Panasonic on a Quest to Lead Green Electronics

| About: Panasonic Corp. (PCRFY)
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by Michael Kanellos

Panasonic (PC) laid out a plan Wednesday to weave together its many divisions to become the largest company in the world when it comes in green electronics.

By 2018, the company wants to obtain 30 percent, or 1 trillion yen ($12 billion), of its expected revenue from its energy systems business. Now, the group accounts for approximately 15 percent of the company's revenue.

Panasonic also hopes to hit a carbon dioxide peak from its operations, and from the way consumers use its products to peak in the same year. If it hits this mark, carbon emissions will be roughly level with 2010 emissions and 120 million tons less than a business-as-usual scenario.

Approximately 16 percent of the materials used in new products will come from reclaimed and recycled materials and 99.5 percent of waste generated at factories will be recycled. It will place an emphasis on replacing conventional chemicals with sustainable materials.

The goal will largely come from three large product groups: energy efficient appliances, components and grid equipment; batteries and power storage; and renewable energy systems like solar panels and fuel cells. Ideally, Panasonic will be able to position itself as a global supplier, in a manner similar to the strategy taken by General Electric (NYSE:GE) and Siemens (SI) in recent years.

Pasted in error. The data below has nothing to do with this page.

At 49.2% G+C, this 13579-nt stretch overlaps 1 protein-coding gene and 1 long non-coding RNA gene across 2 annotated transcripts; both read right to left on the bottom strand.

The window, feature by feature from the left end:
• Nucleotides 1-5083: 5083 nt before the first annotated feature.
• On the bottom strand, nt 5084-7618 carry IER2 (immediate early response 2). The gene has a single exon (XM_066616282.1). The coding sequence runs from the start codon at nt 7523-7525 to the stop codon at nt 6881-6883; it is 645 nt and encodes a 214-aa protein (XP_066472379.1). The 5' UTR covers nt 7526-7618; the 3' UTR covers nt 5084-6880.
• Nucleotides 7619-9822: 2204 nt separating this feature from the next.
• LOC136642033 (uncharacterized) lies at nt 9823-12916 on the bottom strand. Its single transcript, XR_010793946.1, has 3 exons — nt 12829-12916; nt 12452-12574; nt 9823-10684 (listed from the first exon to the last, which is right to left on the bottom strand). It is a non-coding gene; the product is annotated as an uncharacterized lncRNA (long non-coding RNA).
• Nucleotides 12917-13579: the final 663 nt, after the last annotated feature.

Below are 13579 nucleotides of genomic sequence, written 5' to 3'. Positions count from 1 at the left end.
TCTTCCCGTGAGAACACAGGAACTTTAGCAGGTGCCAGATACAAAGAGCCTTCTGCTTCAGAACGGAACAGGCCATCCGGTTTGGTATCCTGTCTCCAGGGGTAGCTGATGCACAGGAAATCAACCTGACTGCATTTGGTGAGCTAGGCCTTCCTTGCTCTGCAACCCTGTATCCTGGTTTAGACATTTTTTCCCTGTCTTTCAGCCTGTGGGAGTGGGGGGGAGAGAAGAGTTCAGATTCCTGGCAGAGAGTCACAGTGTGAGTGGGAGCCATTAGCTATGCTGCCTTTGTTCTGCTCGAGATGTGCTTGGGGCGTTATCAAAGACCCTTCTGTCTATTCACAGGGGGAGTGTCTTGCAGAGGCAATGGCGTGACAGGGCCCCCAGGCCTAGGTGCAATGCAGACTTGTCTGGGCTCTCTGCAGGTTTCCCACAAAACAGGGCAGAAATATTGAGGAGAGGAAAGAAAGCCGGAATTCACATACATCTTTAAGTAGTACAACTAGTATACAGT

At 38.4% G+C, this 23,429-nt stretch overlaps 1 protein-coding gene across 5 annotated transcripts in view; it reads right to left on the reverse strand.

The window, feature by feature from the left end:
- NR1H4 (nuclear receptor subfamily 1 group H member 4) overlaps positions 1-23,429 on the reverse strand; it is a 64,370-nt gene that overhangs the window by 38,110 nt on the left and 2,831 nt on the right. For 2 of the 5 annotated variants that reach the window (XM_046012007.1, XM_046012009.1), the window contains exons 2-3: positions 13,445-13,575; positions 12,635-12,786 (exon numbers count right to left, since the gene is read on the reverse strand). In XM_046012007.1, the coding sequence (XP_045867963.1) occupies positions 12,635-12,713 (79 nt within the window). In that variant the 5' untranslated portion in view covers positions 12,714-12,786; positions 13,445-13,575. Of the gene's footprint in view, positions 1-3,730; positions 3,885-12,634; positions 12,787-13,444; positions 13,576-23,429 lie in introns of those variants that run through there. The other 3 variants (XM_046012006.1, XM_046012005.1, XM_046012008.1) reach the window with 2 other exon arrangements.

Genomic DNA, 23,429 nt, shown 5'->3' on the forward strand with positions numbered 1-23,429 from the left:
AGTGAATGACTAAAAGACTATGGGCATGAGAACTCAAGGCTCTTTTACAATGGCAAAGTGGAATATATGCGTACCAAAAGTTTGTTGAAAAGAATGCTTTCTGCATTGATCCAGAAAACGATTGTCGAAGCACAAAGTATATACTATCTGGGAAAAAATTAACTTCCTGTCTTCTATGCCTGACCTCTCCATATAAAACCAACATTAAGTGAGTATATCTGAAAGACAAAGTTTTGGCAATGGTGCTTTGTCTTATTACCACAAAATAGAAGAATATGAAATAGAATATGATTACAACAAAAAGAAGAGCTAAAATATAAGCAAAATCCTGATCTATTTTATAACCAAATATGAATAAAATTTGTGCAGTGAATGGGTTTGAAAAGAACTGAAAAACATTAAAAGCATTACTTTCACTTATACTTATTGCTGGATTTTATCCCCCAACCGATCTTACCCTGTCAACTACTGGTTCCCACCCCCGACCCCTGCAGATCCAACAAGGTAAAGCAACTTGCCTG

“We are trying to offer a whole solution,” said Fumio Ohtsubo, Panasonic’s president, in a meeting with reporters at the Panasonic Center in Tokyo.

Ohtsubo even mentioned that Panasonic is working on an ethanol car project in Brazil.

The strategy derives from equal parts of opportunity and desperation. The growing market in green technology prompted a corporate reorganization in recent years. It bought 51 percent of Sanyo (OTC:SANYY), a major supplier of lithium-ion batteries and solar panels, and will likely buy the remainder in 2011. It also absorbed Matsushita Electric, an industrial equipment supplier and a sister company within the conglomerate.

The push toward green, meanwhile, will also help Panasonic diversify from consumer electronics, an industry hit hard by commoditization.

“We needed to produce a new line of business,” he said, adding that energy provides “a lower risk of commoditization.”

Solar manufacturers will either scoff or be amazed at that last statement.

“After the financial crisis, the Japanese economy was hard hit,” he added. “That has dealt a big blow, particularly to the manufacturing industry.”

In a sense, Panasonic is going back to its roots. The company will turn 100 years old in 2018. Its first product was an “attachment plug.” It screwed into light sockets and let consumers tap into power to run other appliances. In 1918, Japanese homes didn’t have wall sockets, so the attachment was the only way to use electricity for things other than bulbs. Ohtsubo then pulled out one of the original attachments from his pocket and noted that the company made them from the screw-in base from recycled Edison bulbs.

What does holding the number-one slot in green electronics mean? The sprawling category defies easy categorization, but Panasonic will largely concentrate on producing brand name products like dishwashers, LED light bulbs and refrigerators, as well as those faceless electronic components found in everything.

Disclosure: No positions